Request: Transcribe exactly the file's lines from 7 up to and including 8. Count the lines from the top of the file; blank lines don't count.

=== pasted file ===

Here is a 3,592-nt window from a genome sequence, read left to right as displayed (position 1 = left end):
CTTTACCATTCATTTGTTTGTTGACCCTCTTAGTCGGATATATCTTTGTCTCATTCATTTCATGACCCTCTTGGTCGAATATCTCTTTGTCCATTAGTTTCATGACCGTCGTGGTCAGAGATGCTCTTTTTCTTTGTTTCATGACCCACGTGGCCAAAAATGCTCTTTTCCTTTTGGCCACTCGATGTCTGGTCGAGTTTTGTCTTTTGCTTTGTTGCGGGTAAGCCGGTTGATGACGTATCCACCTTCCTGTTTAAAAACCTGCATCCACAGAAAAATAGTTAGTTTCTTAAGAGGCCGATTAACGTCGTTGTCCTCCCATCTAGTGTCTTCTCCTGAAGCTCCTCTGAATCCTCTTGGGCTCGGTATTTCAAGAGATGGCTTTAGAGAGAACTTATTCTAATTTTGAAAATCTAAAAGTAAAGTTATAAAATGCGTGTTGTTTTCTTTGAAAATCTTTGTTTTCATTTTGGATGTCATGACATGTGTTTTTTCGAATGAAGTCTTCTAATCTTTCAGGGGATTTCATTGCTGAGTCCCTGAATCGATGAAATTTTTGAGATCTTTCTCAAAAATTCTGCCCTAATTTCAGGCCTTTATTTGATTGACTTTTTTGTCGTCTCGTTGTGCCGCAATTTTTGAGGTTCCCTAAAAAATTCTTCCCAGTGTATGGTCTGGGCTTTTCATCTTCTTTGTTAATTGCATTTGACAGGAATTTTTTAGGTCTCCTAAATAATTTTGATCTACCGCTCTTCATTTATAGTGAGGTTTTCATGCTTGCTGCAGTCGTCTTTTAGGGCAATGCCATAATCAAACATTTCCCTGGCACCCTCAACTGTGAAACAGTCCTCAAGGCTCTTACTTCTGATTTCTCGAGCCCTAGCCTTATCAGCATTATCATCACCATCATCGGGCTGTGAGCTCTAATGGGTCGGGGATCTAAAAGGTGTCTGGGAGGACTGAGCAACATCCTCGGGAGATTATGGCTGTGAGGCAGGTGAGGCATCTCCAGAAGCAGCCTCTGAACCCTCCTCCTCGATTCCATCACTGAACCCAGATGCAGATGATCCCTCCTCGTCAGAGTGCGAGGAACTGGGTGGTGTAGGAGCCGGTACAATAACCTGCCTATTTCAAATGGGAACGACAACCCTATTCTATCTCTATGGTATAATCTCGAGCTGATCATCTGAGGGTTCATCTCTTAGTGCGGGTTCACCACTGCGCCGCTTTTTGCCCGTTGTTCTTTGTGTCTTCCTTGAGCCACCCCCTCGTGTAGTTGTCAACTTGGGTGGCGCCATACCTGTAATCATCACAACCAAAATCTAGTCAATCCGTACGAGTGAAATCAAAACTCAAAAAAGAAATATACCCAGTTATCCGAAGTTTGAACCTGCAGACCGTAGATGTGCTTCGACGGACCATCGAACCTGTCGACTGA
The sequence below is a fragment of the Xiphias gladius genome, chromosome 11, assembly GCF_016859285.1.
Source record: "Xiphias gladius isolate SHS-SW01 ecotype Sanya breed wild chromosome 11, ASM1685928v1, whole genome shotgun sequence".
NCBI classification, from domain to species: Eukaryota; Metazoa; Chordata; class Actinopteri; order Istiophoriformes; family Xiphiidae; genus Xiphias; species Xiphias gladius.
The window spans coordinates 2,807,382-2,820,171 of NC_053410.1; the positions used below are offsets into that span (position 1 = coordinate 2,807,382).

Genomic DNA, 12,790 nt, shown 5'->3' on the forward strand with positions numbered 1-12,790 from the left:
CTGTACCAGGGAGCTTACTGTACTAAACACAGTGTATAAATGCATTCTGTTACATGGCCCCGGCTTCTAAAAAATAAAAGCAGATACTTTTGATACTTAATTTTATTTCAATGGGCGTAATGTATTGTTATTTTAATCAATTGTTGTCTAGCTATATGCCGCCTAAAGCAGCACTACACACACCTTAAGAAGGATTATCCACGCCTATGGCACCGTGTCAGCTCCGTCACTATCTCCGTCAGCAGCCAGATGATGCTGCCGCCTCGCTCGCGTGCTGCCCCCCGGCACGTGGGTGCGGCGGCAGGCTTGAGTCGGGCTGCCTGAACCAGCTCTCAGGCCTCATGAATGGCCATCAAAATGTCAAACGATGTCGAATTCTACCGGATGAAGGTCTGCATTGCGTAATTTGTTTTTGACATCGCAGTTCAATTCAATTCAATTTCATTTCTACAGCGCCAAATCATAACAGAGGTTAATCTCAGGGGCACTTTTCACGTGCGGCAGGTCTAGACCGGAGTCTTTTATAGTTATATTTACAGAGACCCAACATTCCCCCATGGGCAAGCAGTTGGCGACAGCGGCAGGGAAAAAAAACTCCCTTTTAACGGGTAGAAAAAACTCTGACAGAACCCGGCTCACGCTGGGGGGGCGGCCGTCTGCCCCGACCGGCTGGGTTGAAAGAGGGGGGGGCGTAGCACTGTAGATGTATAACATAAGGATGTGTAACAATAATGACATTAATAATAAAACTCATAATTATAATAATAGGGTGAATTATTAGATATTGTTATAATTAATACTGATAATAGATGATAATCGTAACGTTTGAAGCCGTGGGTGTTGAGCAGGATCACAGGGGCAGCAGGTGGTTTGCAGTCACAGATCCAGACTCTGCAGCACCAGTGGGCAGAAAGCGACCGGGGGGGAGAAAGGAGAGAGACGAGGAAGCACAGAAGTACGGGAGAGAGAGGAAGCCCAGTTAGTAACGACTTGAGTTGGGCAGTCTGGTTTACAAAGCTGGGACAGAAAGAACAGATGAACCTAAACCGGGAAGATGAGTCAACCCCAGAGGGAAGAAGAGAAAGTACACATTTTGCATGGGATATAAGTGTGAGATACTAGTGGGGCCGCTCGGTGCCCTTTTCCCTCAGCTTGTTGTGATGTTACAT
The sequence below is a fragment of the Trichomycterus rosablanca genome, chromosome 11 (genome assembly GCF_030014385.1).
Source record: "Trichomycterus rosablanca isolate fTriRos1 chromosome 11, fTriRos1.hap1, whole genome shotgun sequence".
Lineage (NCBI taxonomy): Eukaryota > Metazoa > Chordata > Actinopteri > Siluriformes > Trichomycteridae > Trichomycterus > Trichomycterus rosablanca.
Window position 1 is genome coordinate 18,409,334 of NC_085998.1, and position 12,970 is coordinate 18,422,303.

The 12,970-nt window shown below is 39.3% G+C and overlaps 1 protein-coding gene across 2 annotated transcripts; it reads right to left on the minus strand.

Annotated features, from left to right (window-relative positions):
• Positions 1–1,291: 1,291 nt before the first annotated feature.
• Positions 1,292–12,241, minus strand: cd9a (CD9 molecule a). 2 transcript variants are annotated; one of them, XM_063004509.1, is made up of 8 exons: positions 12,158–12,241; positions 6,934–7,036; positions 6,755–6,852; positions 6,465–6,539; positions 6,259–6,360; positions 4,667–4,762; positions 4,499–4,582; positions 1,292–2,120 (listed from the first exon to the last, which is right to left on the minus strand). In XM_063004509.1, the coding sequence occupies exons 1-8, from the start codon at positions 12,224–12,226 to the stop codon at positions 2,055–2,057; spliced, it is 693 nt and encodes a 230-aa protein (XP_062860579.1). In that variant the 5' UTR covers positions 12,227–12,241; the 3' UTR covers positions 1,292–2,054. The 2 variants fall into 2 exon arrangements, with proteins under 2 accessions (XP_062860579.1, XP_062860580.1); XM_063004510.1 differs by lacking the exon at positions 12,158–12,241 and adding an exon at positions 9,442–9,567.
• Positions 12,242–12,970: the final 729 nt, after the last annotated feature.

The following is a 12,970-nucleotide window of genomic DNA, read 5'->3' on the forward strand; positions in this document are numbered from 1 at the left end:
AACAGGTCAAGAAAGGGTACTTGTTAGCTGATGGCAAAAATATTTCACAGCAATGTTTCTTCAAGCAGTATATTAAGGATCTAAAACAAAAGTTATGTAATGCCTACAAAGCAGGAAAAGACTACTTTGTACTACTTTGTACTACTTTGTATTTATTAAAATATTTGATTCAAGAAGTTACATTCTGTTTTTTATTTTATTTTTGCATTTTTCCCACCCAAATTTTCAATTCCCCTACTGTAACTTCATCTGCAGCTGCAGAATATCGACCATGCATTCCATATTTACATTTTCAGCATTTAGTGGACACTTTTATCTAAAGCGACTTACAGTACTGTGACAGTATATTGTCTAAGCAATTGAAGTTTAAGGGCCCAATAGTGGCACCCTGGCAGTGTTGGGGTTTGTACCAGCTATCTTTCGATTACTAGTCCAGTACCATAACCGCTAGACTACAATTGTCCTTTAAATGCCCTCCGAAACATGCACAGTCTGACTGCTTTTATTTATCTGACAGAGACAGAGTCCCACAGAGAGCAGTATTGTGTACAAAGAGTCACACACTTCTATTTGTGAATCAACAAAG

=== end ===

Genomic DNA, 12,790 nt, shown 5'->3' on the forward strand with positions numbered 1-12,790 from the left:
CTGTACCAGGGAGCTTACTGTACTAAACACAGTGTATAAATGCATTCTGTTACATGGCCCCGGCTTCTAAAAAATAAAAGCAGATACTTTTGATACTTAATTTTATTTCAATGGGCGTAATGTATTGTTATTTTAATCAATTGTTGTCTAGCTATATGCCGCCTAAAGCAGCACTACACACACCTTAAGAAGGATTATCCACGCCTATGGCACCGTGTCAGCTCCGTCACTATCTCCGTCAGCAGCCAGATGATGCTGCCGCCTCGCTCGCGTGCTGCCCCCCGGCACGTGGGTGCGGCGGCAGGCTTGAGTCGGGCTGCCTGAACCAGCTCTCAGGCCTCATGAATGGCCATCAAAATGTCAAACGATGTCGAATTCTACCGGATGAAGGTCTGCATTGCGTAATTTGTTTTTGACATCGCAGTTCAATTCAATTCAATTTCATTTCTACAGCGCCAAATCATAACAGAGGTTAATCTCAGGGGCACTTTTCACGTGCGGCAGGTCTAGACCGGAGTCTTTTATAGTTATATTTACAGAGACCCAACATTCCCCCATGGGCAAGCAGTTGGCGACAGCGGCAGGGAAAAAAAACTCCCTTTTAACGGGTAGAAAAAACTCTGACAGAACCCGGCTCACGCTGGGGGGGCGGCCGTCTGCCCCGACCGGCTGGGTTGAAAGAGGGGGGGGCGTAGCACTGTAGATGTATAACATAAGGATGTGTAACAATAATGACATTAATAATAAAACTCATAATTATAATAATAGGGTGAATTATTAGATATTGTTATAATTAATACTGATAATAGATGATAATCGTAACGTTTGAAGCCGTGGGTGTTGAGCAGGATCACAGGGGCAGCAGGTGGTTTGCAGTCACAGATCCAGACTCTGCAGCACCAGTGGGCAGAAAGCGACCGGGGGGGAGAAAGGAGAGAGACGAGGAAGCACAGAAGTACGGGAGAGAGAGGAAGCCCAGTTAGTAACGACTTGAGTTGGGCAGTCTGGTTTACAAAGCTGGGACAGAAAGAACAGATGAACCTAAACCGGGAAGATGAGTCAACCCCAGAGGGAAGAAGAGAAAGTACACATTTTGCATGGGATATAAGTGTGAGATACTAGTGGGGCCGCTCGGTGCCCTTTTCCCTCAGCTTGTTGTGATGTTACAT